The fees you are coughing up for your mutual and exchange-traded funds take a huge toll on potential investment returns over time. » Read More
By: Lorie Konish
Young investors who have loan balances but a long time horizon to invest for retirement can be stumped by where they should focus their money. » Read More
How well you understand the ins and outs of Social Security entitlements could make a big difference in how much you receive over your lifetime. » Read More
If you’re nearing retirement, you’re probably trying to figure out where you want to live. Nearly three-quarters of those between 50 and 64 want to “age in place” and stay in their homes in retirement. But where are the best and worst “places”? Senior Personal Finance Correspondent Sharon Epperson has the cities with the most to offer, and which places rank lowest in a recent retirement survey. » Read More
Out-of-pocket health costs, such as prescriptions, can eat up a lot of retirement savings. Here are four tips for trimming drug expenses.
No matter what happens to the markets, retirees should ask these three key questions to keep money safe, say financial advisors.
Single women are far behind married women, as well as unmarried and married men, in saving for retirement.
Two-thirds of retirement-plan participants fear outliving their savings, but three easy steps can restack the odds in their favor.
If you are over 70½ and own or inherit an IRA, it's important to take the required minimum distribution by Dec. 31 to avoid a tax penalty.
Recent surveys find that most couples disagree about how much they have and need for retirement, and the arguments only get worse with time.
Thanks to Congress' recent budget deal, two popular Social Security claiming strategies are coming to an end.
Shopping around for a new Medicare plan for 2016 could save you a lot of money.
Roughly 7 million Americans are about to pay 52 percent more for their Medicare Part B premium.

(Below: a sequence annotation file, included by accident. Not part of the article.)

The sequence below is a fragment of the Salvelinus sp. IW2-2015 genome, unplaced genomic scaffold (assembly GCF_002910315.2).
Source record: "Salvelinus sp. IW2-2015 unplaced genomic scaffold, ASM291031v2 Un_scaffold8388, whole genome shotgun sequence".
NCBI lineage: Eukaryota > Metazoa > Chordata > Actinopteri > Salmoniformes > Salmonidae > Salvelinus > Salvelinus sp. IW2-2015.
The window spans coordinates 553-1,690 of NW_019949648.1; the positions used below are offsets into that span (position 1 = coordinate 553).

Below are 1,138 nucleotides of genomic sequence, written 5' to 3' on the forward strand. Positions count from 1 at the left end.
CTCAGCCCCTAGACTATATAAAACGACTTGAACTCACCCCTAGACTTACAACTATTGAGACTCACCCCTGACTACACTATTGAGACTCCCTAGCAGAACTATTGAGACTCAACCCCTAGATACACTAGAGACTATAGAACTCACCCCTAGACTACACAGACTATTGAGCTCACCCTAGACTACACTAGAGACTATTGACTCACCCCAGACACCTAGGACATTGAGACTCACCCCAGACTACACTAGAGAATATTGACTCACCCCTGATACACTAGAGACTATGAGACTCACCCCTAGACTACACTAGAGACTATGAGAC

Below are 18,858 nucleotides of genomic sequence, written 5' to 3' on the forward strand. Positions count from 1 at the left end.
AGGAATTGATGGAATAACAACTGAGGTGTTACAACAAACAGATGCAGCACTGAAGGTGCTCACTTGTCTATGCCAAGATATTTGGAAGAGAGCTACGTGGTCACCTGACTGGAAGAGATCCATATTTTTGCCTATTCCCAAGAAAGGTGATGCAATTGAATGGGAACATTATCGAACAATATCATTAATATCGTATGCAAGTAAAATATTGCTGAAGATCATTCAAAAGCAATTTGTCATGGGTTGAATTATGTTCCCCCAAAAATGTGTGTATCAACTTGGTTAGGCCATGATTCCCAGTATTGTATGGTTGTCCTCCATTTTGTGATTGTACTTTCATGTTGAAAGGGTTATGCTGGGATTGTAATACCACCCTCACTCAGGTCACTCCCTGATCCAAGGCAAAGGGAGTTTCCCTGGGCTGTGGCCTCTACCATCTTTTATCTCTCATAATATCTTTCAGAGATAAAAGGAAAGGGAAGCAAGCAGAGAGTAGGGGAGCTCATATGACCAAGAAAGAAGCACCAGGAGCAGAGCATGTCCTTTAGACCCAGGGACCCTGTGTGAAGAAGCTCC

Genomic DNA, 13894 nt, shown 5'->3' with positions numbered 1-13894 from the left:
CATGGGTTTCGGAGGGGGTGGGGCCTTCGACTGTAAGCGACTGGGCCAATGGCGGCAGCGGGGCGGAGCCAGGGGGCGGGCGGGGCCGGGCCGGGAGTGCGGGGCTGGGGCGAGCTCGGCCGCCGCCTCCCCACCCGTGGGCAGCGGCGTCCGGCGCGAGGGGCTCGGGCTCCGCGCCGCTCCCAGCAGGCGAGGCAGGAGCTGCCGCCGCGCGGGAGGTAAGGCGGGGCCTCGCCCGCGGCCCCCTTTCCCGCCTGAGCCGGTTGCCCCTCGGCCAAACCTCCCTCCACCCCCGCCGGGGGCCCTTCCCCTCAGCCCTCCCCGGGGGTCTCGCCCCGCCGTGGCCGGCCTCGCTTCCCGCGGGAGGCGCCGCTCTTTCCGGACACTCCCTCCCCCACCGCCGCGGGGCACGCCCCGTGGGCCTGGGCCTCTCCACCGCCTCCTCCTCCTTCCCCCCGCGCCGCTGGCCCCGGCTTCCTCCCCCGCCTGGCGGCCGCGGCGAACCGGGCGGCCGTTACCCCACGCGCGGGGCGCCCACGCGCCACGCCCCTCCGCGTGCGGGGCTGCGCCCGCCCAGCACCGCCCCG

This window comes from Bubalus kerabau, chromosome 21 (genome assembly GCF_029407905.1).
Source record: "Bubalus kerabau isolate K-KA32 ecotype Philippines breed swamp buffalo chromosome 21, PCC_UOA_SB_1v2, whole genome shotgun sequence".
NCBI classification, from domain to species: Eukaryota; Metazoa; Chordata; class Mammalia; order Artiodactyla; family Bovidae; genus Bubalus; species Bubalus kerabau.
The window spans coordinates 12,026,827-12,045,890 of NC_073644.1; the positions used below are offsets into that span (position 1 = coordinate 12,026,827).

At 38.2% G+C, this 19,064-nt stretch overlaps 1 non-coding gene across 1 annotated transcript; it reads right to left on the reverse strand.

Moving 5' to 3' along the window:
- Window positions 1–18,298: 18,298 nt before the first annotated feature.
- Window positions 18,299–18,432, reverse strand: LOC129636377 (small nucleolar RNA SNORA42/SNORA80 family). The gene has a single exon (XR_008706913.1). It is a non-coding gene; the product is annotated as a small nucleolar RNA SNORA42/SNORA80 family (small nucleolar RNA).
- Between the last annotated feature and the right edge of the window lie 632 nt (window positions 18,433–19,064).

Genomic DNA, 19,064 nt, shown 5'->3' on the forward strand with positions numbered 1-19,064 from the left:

If you are in your 50s or 60s and are still caring for your kids financially, you really need to start caring for yourself.
Your retirement income could be cut dramatically if you claim your Social Security benefits too early.
More than half of workers report having less than $25,000 dollars in total savings, but building a nest egg doesn't have to be difficult.
Those at or near retirement may be tempted to cash out of stocks right now or be mostly invested in bonds. That could be a big mistake.
With all of the stock market volatility, many investors may be thinking they should move their portfolio into mostly bonds, particularly if they’re near retirement. But that could be a big mistake. A look at some of the missteps that could ruin your retirement.
CNBC's Sharon Epperson walks you through options you have for your retirement investments when a big slide in the stock happens.
This strategy can give you a consistent stream of income in retirement while protecting you against rising interest rates. Find out how.
When and how you claim your Social Security can add tens of thousands of dollars to your retirement benefits. CNBC's Sharon Epperson explains how.
At least 70 percent of retirees will need some kind of long-term care. Here's how you can pay for it.
Living a long life can have a significant impact on your retirement savings. Long-term care insurance can help make sure your money lasts as long as you do.
If you are married and plan to collect social security, here's what you should know about spousal benefits.
A fixed-income strategy is key for investors who are retired or are approaching retirement. This special report details the range of tools and strategies used to manage a fixed income portfolio.
The nexus of technology -- cloud, social, mobile and data -- are transforming user behaviors and creating new businesses.
The buzz on the trading floor
If you're gearing up to enroll in Medicare for the first time, make sure you don't forget to evaluate Medigap insurance. This supplemental coverage can help you defray additional expenses. Here's what you should know.
You may be stumped when it comes to whether or not your spouse can get Medicare coverage on your work record. And knowing the answer can save you big.